It will also be appreciated that the physical blocks 55-57 frame the information according to a predetermined format such as shown in FIG. 6, item 61. The length of one time slot (TS) in a normal 8-PSK TDMA frame is 156.25 symbols (8-PSK) per a substantially 577 microsecond burst window. The burst structure generally contains 6 tail symbols (T), 114 data symbols (D), 2 signaling symbols (S), 26 training symbols (TS), and the guard period (GP) of length 8.25. In the substantially 577 microsecond window, each symbol is approximately 3.6928 microseconds. It will be appreciated that in alternate embodiments any suitable burst window may be used.

Referring also to FIG. 5A there is shown an alternate physical frame structure 55A-57A. An example of an alternate physical frame structuring adapted to a normal 8-PSK EDGE burst is shown in FIG. 6, items 61A and 61B. In this embodiment the invention defines a payload unit for the EDGE/8-PSK physical layer, which is suitable for low rate real-time services. The structure of the alternate 8-PSK burst is shown in FIG. 6, items 61A and 61B. In the alternate burst structure embodiment shown in FIG. 6, the length of the alternate timeslots (ATS) 61A,61B are each one-half of the conventional TS of an 8-PSK TDMA frame. It will be readily appreciated that the length 78.125 symbols is half of the normal 156.25 8-PSK burst length. In this embodiment the shorter (approximately 288.5 microsecond burst window) 8-PSK TS burst contains 4 tail symbols (T), 21 training symbols (TS), 1 signaling symbol (S), 44 data symbols (D) and the guard period (GP) of length 8.125 symbols. With this shorter TS 8-PSK burst, two encoded transmissions per normal time slot can be supported as shown in FIG. 6. It will be appreciated that the shorter burst in the alternate burst embodiment provides desirable frequency and interference diversity and allows independent power control for each speech user.

A further advantage of the alternate burst embodiment is that the effective interleaving depth becomes longer. This has a significant impact on the layer 1 performance of low rate channels or users in EDGE. The interleaving diversity is especially improved when frequency hopping is applied.

Referring also to FIG. 5B, there is shown a block diagram of a multiple input single output (MISO) embodiment of the present invention. It will be appreciated that in the MISO embodiment the encoded data packets may be serially transmitted on a single carrier frequency, e.g., a TDMA system, or substantially parallel transmitted, e.g., a CDMA system to receiver 512B

Still referring to FIG. 6 it can be seen that the alternate frame structures 61A and 61B may be encoded with different puncturing codes. Thus, user 1 may receive two frames within one TDMA time slot but encoded with different, or in alternate embodiments, the same, puncturing codes. In this manner, frame 61A having the same information as frame 61B has a higher probability of being received by receiver 512 of FIG. 5. Radio frequency receivers 58-60 receive the transmitted physical blocks via antennas 58A,59A,510A, respectively. It will be appreciated that antennas 58A,59A,510A may be any suitable antenna such as, for example, omni-directional or uni-directional. The received physical blocks are coupled to digital processing block 61, wherein each of the received encoded physical blocks are decoded and combined as necessary to compensate for lost or corrupted data. In alternate embodiments the digital processing of the received encoded blocks may be performed substantially simultaneously, or the processing may be time delayed. For example, if each of the puncturing codes P1-Pm is substantially more complex, i.e., a higher code rate, the digital processor 511 of FIG. 5 may decode the lower rate code first and then make a determination if further processing of the higher rate codes is necessary. Likewise, the digital processor 511 could start with the more reliable higher code rate encoded block. Either embodiment has the advantage of providing computer resources as needed.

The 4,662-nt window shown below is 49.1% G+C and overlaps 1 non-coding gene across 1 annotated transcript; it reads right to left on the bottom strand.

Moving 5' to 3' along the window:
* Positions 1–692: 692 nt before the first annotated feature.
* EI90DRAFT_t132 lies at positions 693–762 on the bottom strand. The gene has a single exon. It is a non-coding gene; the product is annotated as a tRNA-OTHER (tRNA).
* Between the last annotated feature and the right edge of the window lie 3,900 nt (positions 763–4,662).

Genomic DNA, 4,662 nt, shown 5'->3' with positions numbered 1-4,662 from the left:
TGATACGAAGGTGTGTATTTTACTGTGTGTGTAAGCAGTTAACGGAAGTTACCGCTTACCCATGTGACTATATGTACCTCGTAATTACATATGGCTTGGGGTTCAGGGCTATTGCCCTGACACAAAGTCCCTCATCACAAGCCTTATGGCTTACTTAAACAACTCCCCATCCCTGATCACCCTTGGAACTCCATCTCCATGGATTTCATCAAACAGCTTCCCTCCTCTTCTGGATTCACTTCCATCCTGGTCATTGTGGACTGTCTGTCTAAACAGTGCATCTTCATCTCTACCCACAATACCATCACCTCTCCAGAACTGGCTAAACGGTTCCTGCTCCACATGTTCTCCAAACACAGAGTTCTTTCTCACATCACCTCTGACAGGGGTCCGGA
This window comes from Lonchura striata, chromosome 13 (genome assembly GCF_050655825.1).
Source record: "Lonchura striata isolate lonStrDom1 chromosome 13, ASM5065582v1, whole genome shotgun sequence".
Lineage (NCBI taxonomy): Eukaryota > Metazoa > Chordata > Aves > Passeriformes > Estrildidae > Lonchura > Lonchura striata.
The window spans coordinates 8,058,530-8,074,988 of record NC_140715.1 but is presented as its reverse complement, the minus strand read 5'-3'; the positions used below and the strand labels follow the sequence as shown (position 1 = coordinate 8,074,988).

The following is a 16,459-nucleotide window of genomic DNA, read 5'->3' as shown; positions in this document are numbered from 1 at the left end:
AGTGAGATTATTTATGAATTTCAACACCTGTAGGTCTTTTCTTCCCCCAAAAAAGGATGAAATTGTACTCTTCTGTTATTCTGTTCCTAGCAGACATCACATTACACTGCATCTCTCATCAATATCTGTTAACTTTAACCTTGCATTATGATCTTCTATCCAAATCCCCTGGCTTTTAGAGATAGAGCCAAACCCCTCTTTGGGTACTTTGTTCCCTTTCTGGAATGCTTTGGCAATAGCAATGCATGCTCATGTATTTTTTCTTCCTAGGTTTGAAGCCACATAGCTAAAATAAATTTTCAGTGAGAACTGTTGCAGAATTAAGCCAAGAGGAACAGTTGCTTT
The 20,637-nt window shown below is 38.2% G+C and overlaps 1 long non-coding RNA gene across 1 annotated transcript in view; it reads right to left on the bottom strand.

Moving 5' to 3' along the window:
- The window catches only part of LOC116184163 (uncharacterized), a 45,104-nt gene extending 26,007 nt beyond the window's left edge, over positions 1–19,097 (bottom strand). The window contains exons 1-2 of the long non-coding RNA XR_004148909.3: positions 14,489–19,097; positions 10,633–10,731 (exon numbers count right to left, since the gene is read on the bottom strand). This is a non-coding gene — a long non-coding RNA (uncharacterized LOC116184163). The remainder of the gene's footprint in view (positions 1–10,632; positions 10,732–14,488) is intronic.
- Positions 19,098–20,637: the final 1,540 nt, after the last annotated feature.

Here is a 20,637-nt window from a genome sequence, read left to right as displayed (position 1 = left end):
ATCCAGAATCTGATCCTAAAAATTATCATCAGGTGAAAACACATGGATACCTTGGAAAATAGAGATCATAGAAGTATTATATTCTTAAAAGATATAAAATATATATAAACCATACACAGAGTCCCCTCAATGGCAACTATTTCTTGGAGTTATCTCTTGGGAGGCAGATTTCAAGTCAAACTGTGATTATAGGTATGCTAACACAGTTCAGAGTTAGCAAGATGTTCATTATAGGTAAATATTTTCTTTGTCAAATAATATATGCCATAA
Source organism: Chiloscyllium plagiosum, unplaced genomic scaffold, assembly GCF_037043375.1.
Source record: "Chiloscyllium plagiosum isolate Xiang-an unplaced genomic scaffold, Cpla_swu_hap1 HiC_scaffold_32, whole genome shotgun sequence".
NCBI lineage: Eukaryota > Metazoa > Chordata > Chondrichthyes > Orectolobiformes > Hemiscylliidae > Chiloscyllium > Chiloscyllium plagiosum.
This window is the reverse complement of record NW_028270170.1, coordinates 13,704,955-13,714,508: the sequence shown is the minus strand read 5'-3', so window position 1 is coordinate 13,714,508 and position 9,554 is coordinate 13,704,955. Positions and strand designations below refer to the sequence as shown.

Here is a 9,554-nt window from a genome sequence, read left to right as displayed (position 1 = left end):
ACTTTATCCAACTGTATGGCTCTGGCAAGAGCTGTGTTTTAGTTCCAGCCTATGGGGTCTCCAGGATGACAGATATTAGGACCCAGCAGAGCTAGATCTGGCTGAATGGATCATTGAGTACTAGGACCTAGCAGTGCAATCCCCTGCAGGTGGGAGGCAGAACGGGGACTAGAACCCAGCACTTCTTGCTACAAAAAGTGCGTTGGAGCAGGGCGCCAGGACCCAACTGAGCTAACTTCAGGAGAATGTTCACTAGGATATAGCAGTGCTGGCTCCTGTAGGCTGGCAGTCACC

Referring also to FIG. 7, there is shown a flow chart illustrating method steps for one embodiment of the current invention shown in FIG. 4. Step 71 starts with a maximum code rate with which to encode information data, step 72. It will be appreciated that the maximum code rate may be selected based upon the desired probability of reception, and the number of available carriers, and may be further conditioned upon environmental transmission characteristics. For example, if the desired probability of reception is 99% and the transmission channel(s) are noisy, then a higher starting code rate may be desired. Step 75 assigns the encoded information data to a designated carrier and decision step 74 determines if another carrier is available. If affirmative then step 72 reduces the code rate and step 77 changes the assignment carrier to the next available carrier. Step 72 again encodes the information data but this time with a lower code rate than was used previously. This encoding and assignment loop is continued until decision step 74 determines no more carriers are available, at which point control is coupled to step 73 to transmit, per carrier, the respective encoded information data.